As a kid in the 1970s, laundry was simple. You put a cup of gross powdered, toxic-smelling, often clumped-together laundry detergent into the machine. There was a metal spout on the Tide box, and a plastic cup, so you never had to touch anything. Even though we didn’t have much money, we always had Tide detergent, because my mother insisted it was the only brand that worked to get the mud out from my brothers and I sliding down giant hills on flattened cardboard boxes and other apartment complex shenanigans.
Today, I still only buy Tide because, as I raised my own children, who were encouraged to also get muddy in the Chesapeake Bay swamplands of the Eastern Shore of Maryland, I learned that off-brand detergents don’t work for shit. Somewhere along the line, the “Tide Pod” entered the scene. I suppose it was a convenience, and mostly don’t mind it except when the machines shake the container onto the ground and I have to curse and chase them around the laundry floor like a boring-housewife Easter Egg hunt, but it becomes a problem when the stupid things encounter any minor inconvenience like temperature or moisture level changes. I’ve heard of kids eating Tide Pods, and don’t know what the fuck that’s all about, but come on, that’s just parenting… mamas, don’t let your daughters grow up to eat Tide Pods.
I’m not sure what happened, but somehow I guess some water got into the Tide bucket. When I’d reach in and get a pod, I’d feel this increasingly large gelatinous, gooey Tide Pod mothership. There was loose Tide liquid at the bottom of the container, so some of the pods were breaking. I don’t know what in the biological science project was going on—how the reproduction was occurring, but every time I would go to do laundry, things would get stickier and more disgusting. I’d have to wash the goo off my hands for ages each time I ran a load. I vowed to soon extract all the Pods and deal with the growing bacterial Pod-cast of characters, but as time went on, the mound simply grew until one day I was just out of loose pods so it was time for surgery.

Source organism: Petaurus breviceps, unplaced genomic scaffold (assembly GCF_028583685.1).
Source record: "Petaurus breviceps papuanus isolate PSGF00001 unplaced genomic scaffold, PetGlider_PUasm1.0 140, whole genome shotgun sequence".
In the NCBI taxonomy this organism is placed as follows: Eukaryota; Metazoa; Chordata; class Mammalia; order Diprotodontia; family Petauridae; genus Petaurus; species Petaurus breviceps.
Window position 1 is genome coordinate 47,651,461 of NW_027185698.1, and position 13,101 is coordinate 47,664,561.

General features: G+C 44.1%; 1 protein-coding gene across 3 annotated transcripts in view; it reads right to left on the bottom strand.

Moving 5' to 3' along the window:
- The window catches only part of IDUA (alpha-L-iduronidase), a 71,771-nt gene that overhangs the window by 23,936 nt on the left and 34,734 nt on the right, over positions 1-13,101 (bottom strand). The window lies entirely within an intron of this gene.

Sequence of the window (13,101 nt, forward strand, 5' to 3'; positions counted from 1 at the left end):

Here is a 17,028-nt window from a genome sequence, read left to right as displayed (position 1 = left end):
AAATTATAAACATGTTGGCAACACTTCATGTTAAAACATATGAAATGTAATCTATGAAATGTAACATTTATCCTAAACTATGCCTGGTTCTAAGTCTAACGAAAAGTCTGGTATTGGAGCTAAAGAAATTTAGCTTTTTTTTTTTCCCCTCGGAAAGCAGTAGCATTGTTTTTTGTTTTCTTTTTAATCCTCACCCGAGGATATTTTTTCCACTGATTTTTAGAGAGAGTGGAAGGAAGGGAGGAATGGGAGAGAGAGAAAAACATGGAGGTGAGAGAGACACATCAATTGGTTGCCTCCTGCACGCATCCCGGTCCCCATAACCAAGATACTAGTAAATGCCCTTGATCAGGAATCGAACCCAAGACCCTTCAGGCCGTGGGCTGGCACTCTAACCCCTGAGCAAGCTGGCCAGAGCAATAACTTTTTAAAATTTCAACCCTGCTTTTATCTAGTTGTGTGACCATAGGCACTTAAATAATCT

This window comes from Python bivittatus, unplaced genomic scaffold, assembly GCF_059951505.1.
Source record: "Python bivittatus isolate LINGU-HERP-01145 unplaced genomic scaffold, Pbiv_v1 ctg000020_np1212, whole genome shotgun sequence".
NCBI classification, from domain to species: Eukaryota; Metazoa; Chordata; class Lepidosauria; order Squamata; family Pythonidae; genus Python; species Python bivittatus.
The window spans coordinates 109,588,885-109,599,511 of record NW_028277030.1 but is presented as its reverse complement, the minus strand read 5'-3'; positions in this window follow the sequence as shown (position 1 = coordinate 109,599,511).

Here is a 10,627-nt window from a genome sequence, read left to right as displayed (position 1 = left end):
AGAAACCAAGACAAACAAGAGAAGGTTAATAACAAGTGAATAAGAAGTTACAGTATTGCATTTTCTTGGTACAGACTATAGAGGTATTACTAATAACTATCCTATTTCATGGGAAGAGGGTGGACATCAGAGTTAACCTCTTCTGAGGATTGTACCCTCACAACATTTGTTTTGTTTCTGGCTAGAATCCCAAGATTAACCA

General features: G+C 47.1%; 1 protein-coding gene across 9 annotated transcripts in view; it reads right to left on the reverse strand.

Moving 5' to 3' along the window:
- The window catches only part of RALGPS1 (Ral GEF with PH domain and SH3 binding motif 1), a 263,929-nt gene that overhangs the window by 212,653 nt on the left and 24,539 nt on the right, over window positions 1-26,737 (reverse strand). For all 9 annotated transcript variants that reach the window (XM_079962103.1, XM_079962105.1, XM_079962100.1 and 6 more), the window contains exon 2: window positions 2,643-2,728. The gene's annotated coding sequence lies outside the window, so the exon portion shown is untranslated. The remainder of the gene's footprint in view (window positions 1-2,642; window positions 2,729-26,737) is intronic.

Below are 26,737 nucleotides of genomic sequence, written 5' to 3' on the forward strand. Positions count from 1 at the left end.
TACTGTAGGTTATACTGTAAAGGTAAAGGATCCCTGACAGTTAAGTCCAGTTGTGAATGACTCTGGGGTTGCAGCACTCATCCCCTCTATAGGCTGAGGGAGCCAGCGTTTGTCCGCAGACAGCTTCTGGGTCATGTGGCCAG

I prepared the autopsy area with Dexter-like precision: a plastic container to hold the miscarried alien fetus of Tide Pods after this gory d&c delivery, sharp scissors, a bucket of water and towels. As I manipulated the monstrosity out of its plastic womb (it was so big it got stuck), several nearly-whole Tide Pods burst, and the thick, sticky blue goo oozed on my hands and wrist; hence the water bucket.
So now I’m holding this disgusting mess and, Tide prices what they are, I don’t want to waste any laundry detergent. I reason that if I cut open the ones that are firmly stuck together, I can free the contents into another small container of old-school, non-hassle causing Tide liquid detergent. There’s an oddly satisfying pop as I cut them free of their pod cluster. Each pod has a white section, and when one of those is cut into, a nauseating white Tide-jizz comes out. This isn’t how I planned to spend my Wednesday afternoon, fulfilling some extremely bizarre ASMR dark web porn laundry fantasy—honestly, if I was wearing a stripper outfit and had a pole in the laundry room, forget finishing the laundry, I could cue “Pour Some Sugar on Me” add a sponge and just start some weirdo fetish OnlyFans MILF page.